I recently discussed the fact that renewable energy projects are becoming increasingly large and centralized, a trend that has led some to fear that the “residential revolution” of small-scale wind and solar in every home would never come to pass. But now, thanks to “reductions in their size and cost, along with improvements in efficiency,” sales of small wind turbines “have been growing steadily since 1990.” 7,000 small turbines (classified as producing no more than 100 kilowatts) were sold last year, a number that is expected to reach 10,000 this year. These turbines are typically rated at between 2 and 10 kilowatts, are from 33 to 100 feet in hight, and range in cost from $12,000 to $55,000. (For comparison, large wind turbines are rated at up to 3 megawatts, or 3,000 kilowatts, and stand up to 300 feet tall).
Several Factors Behind the Trend
Several factors are driving the increase in sales. Concern about climate change and energy costs are certainly important, especially considering that “a 10-kilowatt turbine in an area with an average wind speed of 12 miles per hour can lead to a reduction in carbon dioxide emissions equivalent to removing 1.3 cars from the road.” But perhaps the most compelling reason to “go wind” has to do with the economics. 23 states in the U.S. offer net metering, which means that if your wind turbine generates more power than you use, then your meter will actually spin backward as you sell that power back into the grid. Additionally, Congress is considering a measure that “would offer a 30 percent federal tax credit on turbine purchases” capped at $4,000. That same federal tax credit is already being offered to residential solar installations. Lastly, various state incentives can further sweeten the deal.
Barriers to Adopting Small Wind Turbines
Of course, there are two important barriers to those looking to purchase small wind turbines. The first is that in order to be economical, a wind turbine must be sited in a location with a minimum average speed of nine miles per hour. The second is that many local governments and neighborhoods have made the permitting process exceedingly difficult due to concerns about appearance,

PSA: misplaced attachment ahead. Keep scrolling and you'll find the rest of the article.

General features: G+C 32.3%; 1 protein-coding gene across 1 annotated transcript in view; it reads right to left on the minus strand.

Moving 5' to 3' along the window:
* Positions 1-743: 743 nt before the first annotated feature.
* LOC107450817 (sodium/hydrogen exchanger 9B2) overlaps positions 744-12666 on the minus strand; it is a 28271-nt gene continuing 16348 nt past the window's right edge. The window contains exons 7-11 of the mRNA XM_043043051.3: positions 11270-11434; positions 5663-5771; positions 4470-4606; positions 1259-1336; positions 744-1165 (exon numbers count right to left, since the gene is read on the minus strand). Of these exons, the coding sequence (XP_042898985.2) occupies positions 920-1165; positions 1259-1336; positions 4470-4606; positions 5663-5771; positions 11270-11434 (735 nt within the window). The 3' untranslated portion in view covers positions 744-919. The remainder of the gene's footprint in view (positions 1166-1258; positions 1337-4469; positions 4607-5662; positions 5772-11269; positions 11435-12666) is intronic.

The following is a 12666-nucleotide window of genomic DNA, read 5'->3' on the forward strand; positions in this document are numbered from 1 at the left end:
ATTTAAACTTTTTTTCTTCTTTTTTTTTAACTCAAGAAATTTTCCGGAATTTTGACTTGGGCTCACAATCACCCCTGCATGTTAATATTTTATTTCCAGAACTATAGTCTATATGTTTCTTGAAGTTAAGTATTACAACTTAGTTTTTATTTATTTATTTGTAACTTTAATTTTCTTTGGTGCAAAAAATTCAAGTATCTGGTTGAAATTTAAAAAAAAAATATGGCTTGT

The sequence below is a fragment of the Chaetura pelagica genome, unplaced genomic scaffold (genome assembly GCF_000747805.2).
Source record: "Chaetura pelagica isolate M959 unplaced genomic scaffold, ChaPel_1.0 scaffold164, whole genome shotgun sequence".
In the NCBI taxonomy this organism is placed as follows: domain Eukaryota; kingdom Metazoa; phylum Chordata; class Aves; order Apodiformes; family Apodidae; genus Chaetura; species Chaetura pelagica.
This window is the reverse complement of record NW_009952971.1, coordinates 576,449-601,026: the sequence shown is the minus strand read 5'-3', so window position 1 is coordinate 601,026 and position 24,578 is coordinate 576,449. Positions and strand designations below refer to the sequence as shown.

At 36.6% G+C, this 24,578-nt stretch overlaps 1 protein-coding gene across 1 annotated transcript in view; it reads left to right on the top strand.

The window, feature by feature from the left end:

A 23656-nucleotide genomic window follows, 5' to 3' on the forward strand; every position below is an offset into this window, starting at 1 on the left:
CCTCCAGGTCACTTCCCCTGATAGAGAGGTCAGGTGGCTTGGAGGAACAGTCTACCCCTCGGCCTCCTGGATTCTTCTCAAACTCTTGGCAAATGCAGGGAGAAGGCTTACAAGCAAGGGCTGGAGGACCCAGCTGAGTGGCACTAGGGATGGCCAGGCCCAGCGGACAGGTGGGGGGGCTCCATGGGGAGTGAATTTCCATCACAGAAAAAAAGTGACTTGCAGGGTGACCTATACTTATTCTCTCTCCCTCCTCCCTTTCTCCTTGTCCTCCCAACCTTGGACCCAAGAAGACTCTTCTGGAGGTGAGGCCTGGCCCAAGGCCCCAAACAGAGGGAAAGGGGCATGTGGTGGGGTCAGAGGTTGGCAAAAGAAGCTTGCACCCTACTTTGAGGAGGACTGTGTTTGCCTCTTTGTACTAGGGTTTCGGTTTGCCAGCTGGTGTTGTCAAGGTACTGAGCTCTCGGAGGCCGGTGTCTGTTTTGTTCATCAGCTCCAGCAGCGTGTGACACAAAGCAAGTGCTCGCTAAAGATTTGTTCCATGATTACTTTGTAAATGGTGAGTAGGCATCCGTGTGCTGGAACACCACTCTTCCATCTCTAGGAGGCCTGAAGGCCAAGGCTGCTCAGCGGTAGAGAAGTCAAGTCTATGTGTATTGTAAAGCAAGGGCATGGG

noise, height limits, property values and bird deaths. We are very worried about this trend, seeing as our goal is to demonstrate that wind energy is an asset, not a liability. In many cases, the opposition to wind is a symptom of pure NIMBYism: claiming to support renewable energy, so long as it’s “somewhere else.”
Some of the concerns, such as those about noise and appearance, can be addressed with proper siting and the latest technology. Other concerns, especially those relating to property values and bird deaths, are absurd. Let’s not forget that we are in the century of climate change. At some point, early adopters of green technologies are going to have a competitive advantage over those that have not. And if we are truly concerned about the health of birds, then we would spend our time working to stabilize the concentration of Greenhouse Gases (GHGs) in the atmosphere, to ensure that their habitats, migratory routes and sources of food are not harmed. Even the National Audubon Society agrees that “it is not clear what effect individual wind turbines have on birds,” and “suggests that homeowners learn whether they live close to a wildlife preserve that attracts a lot of birds.” In other words, they do not oppose wind energy.
The problem is that many homeowners have to put up a herculean fight just to get their project approved, and then they often face the ire of neighbors. It isn’t uncommon for lawsuits to result from this process. Perhaps the best way to circumvent the difficulties would be for a neighborhood to come together and install one large turbine that powers an entire block. That way, it could sited far enough away from the homes to allay concerns about noise and appearance, and everyone could share the cost, as well as the financial benefits, of purchasing the turbine.
Wind Could Power the Entire U.S.
Oh, and by the way, offshore wind could power the entire U.S., according a 2006 report entitled A Framework for Offshore Wind Energy Development in the United States. So once again, before we throw up our hands about climate change and energy security, let’s remember just how many options we have. Between large, ‘industrial’ renewable projects, and small, residential installations, there is room for mitigating climate change and democratizing energy production as the same time.